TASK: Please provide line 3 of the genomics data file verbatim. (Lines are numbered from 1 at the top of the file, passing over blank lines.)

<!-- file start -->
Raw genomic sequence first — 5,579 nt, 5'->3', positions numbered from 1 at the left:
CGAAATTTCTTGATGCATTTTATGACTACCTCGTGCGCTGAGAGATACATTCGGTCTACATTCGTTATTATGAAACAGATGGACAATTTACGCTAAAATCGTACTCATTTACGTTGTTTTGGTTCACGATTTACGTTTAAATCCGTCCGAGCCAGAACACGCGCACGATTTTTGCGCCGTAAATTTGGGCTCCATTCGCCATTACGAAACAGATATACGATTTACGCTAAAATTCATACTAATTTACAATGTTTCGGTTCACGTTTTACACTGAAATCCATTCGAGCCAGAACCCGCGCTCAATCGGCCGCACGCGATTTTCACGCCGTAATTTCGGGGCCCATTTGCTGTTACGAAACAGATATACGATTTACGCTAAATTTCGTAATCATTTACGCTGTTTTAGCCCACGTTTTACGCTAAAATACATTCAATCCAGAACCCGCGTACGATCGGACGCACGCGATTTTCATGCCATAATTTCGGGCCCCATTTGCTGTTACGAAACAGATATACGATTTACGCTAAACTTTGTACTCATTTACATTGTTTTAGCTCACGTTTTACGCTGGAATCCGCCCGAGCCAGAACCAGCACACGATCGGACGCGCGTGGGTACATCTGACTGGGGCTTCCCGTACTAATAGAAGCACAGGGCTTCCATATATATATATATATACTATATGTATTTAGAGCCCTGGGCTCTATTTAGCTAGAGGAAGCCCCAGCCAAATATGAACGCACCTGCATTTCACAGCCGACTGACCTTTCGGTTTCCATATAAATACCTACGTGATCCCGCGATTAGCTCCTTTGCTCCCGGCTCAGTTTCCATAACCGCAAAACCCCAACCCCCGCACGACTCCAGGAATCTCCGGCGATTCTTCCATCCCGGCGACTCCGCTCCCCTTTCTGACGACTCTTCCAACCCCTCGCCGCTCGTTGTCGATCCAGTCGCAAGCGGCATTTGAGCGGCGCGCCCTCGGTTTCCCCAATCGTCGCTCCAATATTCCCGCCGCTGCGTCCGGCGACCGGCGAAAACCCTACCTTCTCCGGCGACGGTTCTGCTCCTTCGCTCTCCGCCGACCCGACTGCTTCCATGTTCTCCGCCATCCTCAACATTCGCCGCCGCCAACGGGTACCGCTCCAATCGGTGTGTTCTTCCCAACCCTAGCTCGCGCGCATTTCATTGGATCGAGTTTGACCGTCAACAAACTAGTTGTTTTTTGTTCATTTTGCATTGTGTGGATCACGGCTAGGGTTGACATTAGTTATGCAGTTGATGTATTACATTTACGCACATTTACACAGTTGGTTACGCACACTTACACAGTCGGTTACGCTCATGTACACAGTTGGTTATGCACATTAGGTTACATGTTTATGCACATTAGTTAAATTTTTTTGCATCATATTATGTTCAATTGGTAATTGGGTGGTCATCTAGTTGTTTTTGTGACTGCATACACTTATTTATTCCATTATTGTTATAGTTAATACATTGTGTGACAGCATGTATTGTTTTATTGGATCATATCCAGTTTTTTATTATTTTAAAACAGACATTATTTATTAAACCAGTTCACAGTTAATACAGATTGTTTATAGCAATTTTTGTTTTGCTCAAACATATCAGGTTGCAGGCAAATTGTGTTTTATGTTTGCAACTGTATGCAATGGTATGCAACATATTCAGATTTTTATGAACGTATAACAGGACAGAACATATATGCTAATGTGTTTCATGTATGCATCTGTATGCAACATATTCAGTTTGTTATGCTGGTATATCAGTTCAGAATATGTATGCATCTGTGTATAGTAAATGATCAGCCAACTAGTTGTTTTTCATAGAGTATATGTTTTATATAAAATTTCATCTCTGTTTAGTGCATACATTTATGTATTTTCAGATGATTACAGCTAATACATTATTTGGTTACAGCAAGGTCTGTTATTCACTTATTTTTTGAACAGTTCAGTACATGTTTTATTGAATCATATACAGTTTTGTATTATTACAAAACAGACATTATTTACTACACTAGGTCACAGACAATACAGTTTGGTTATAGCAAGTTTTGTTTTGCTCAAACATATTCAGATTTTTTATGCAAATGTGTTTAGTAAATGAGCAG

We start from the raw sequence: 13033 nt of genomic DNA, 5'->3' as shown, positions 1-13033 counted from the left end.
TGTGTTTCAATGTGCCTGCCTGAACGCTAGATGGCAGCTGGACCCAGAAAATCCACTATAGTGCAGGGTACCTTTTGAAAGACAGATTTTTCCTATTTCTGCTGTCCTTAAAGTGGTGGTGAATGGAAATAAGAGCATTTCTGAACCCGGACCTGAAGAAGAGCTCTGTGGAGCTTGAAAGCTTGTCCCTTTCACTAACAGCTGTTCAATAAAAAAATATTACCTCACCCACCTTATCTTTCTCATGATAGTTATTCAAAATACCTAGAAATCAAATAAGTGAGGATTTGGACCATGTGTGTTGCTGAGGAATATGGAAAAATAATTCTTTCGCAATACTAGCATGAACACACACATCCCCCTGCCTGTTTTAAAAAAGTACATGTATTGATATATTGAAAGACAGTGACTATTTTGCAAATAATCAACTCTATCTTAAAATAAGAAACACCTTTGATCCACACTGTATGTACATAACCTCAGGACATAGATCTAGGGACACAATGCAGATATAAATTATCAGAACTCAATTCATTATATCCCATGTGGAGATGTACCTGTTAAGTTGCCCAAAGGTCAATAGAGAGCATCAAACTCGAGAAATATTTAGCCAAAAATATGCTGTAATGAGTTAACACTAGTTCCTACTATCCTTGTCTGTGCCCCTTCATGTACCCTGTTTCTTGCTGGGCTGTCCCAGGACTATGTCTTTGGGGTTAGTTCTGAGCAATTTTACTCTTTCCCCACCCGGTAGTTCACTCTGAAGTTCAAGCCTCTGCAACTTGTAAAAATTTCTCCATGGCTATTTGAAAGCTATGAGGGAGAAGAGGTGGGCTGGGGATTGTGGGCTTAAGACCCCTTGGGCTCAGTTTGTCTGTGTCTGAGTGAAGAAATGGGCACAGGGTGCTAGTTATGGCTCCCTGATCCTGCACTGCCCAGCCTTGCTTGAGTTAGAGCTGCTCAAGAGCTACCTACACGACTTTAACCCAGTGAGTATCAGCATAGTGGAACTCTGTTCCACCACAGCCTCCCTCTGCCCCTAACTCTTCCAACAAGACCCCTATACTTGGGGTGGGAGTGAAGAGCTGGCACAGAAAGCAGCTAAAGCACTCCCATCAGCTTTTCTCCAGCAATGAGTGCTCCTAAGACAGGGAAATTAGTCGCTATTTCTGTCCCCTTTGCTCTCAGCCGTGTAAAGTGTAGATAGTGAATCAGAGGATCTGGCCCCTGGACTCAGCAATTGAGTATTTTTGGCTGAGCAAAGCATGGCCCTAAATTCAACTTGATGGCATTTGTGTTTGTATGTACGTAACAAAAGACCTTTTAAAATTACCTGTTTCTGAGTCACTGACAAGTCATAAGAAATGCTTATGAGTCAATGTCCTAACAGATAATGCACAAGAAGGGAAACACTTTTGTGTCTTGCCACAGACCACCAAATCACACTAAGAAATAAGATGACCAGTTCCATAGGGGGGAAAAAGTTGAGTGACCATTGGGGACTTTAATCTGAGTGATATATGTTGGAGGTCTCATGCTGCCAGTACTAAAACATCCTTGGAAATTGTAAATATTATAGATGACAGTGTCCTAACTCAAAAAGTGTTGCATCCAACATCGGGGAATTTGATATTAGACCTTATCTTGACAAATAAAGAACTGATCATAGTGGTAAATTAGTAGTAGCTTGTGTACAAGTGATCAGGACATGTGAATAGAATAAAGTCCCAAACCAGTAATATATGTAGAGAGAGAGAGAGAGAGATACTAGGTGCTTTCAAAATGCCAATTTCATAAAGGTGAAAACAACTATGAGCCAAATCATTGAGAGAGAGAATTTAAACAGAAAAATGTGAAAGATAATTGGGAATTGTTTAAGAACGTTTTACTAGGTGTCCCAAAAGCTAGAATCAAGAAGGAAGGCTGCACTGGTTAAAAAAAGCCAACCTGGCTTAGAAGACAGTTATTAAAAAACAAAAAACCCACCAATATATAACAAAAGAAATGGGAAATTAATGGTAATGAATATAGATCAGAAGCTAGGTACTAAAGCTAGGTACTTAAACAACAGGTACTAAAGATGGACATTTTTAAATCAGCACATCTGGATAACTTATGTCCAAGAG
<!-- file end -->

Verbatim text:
We start from the raw sequence: 13033 nt of genomic DNA, 5'->3' as shown, positions 1-13033 counted from the left end.